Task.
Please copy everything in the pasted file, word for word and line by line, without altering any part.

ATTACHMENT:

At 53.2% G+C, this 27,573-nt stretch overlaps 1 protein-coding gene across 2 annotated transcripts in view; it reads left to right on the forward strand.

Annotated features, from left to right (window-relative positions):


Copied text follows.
At 53.2% G+C, this 27,573-nt stretch overlaps 1 protein-coding gene across 2 annotated transcripts in view; it reads left to right on the forward strand.

Annotated features, from left to right (window-relative positions):